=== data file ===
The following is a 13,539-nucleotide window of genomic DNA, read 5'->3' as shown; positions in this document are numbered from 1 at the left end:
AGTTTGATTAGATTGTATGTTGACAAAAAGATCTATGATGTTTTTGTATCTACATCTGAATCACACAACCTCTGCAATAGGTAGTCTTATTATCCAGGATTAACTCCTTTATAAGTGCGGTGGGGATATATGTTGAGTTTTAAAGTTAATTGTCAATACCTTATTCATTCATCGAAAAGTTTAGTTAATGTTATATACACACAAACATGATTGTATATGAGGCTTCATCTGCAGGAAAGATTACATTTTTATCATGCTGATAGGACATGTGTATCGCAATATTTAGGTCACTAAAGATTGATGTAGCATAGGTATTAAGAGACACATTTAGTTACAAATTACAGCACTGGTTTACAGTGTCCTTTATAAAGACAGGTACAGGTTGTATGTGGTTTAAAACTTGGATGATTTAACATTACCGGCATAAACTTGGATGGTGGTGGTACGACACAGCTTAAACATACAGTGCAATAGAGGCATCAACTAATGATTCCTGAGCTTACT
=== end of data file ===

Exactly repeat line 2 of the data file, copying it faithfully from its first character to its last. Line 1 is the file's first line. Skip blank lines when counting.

AGTTTGATTAGATTGTATGTTGACAAAAAGATCTATGATGTTTTTGTATCTACATCTGAATCACACAACCTCTGCAATAGGTAGTCTTATTATCCAGGATTAACTCCTTTATAAGTGCGGTGGGGATATATGTTGAGTTTTAAAGTTAATTGTCAATACCTTATTCATTCATCGAAAAGTTTAGTTAATGTTATATACACACAAACATGATTGTATATGAGGCTTCATCTGCAGGAAAGATTACATTTTTATCATGCTGATAGGACATGTGTATCGCAATATTTAGGTCACTAAAGATTGATGTAGCATAGGTATTAAGAGACACATTTAGTTACAAATTACAGCACTGGTTTACAGTGTCCTTTATAAAGACAGGTACAGGTTGTATGTGGTTTAAAACTTGGATGATTTAACATTACCGGCATAAACTTGGATGGTGGTGGTACGACACAGCTTAAACATACAGTGCAATAGAGGCATCAACTAATGATTCCTGAGCTTACT